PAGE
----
This post explains the four meanings of 坊主 (Bouzu) in Japanese with example sentences for each, plus a relevant idiom and expression to it.
Table of Contents
Meaning 1: shaved hair
This is the basic and most common meaning of 坊主 in Japanese. It is also called 坊主頭 (ぼうずあたま, “bouzu hair”). There is also a fashion term called オシャレ坊主, meaning “fashionable bouzu hairstyle”, which rather describes a very short hairstyle of men rather than a shaved hair (and hence it isn’t considered as 坊主 by genuine bouzu-hair people; besides, the term has been getting outdated).
うちの学校で野球部に入るには坊主 (or 坊主頭) にしなければならないので、入るのをやめた。
Since you’ve gotta shave your head to join the baseball club at our school, I decided not to join it.
* This is still a very common (and controversial) practice at Japanese school clubs, and in fact lots of students quit or give up playing baseball because of this.
Meaning 2: a (Japanese Buddhist) monk
坊主 can also refer to Japanese Buddhist monks because they usually have shaved hair. Note that it doesn’t sound very polite (well, apparently it doesn’t sound quite nice to call someone with their hairstyle), so it’s better to use お坊(ぼう)さん (or more respectfully, お坊さま) to describe them.
(* The following sentence is one of the most famous Japanese tongue twisters.)
(ぼうず が びょうぶ に じょうず に ぼうず の え を かいた)
A monk drew a picture of a monk well on Byoubu (= a Japanese traditional folding screen used to partition a room, which is often decorated with paintings and calligraphies).
Meaning 3: (Hey) Boys/Kids/Guys
While this is not very common nowadays, 坊主 is also used as an informal and old-man-ish way to refer to a boy in a condescending manner, as in おい坊主 (“hey kids/boys”). This is because a lot of Japanese boys used to have 坊主 (shaved) hair in the Showa era (1926~1989). If you’ve ever seen the Japanese anime “Case Closed”, aka “Detective Conan”, you may have heard Kogoro Mouri calling Conan “Bouzu”.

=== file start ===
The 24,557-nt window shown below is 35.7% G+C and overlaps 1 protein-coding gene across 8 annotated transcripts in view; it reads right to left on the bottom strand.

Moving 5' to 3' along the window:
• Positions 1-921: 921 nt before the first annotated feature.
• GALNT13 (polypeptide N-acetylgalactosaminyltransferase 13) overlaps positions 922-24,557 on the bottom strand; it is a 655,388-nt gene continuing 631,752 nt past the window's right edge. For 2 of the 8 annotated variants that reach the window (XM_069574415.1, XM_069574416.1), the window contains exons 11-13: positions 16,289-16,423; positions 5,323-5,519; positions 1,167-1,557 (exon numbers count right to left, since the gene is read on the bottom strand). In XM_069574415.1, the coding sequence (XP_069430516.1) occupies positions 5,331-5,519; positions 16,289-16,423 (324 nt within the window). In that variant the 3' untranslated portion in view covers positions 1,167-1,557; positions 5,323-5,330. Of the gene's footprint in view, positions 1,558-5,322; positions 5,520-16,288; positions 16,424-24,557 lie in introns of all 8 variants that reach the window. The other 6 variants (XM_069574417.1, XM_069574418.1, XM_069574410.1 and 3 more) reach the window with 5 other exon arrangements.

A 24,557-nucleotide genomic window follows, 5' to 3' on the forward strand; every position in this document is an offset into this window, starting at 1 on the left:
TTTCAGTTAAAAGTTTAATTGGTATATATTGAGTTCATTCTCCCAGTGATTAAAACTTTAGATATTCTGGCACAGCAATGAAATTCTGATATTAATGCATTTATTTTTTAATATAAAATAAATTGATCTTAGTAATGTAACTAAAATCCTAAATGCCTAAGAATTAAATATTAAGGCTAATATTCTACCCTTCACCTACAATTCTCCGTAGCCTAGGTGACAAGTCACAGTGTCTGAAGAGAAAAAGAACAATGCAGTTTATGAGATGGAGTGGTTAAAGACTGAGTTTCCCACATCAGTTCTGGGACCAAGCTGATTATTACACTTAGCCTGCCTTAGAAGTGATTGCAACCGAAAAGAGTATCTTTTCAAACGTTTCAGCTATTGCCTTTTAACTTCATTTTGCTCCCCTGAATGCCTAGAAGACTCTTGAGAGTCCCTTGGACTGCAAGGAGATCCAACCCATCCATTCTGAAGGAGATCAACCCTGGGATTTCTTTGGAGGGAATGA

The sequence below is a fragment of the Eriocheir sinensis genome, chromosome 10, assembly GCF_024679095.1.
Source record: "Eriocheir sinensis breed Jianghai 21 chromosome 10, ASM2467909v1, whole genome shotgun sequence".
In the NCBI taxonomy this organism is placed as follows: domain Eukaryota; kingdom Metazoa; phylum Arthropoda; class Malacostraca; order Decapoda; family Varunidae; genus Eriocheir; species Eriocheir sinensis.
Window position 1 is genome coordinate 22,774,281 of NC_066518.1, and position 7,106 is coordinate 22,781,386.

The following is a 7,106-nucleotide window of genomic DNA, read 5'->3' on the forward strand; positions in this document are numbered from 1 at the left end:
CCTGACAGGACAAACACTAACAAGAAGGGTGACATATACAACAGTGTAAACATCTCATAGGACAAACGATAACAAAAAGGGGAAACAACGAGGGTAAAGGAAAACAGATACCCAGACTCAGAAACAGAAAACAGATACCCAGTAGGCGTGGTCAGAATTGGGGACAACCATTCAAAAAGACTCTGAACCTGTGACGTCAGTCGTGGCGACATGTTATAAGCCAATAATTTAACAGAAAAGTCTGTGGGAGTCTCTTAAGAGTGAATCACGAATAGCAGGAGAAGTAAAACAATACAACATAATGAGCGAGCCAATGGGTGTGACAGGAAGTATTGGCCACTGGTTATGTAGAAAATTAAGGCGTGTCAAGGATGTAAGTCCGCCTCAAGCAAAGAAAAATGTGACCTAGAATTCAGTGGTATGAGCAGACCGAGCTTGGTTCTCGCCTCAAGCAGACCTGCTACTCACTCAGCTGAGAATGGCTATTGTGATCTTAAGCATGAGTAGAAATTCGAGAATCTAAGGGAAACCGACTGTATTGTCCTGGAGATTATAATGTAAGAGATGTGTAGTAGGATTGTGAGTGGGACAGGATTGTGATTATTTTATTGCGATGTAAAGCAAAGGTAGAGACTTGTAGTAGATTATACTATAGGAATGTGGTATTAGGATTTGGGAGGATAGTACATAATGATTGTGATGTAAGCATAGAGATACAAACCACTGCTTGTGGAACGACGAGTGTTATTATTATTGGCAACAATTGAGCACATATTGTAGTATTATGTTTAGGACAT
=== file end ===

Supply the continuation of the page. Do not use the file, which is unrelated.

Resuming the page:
Hey kid/boy(s), what are you doing here?
Meaning 4: to come back from fishing, empty-handed
Interestingly — while this meaning is far less common than the first two — 坊主 can also mean “go fishing and come back without catching any fish”. This meaning is presumably derived from the first meaning: “shaved (no) hair”.
Since I couldn’t catch any fish today, I had to buy some fish at a supermarket.
Related Idiom: 三日坊主 (みっかぼうず, “Three-Day Monk”)
三日坊主 is a very famous (and relatable) Japanese idiom that literally means “three-day monk” and figuratively “to start something new (e.g. going to a gym) and quite very soon, like within three days”. This used to refer to a person who has been determined to be a monk, and gives it up in three days because of the hardship.
I started going on a diet but quit very soon (couldn’t stick to it).
More details are at: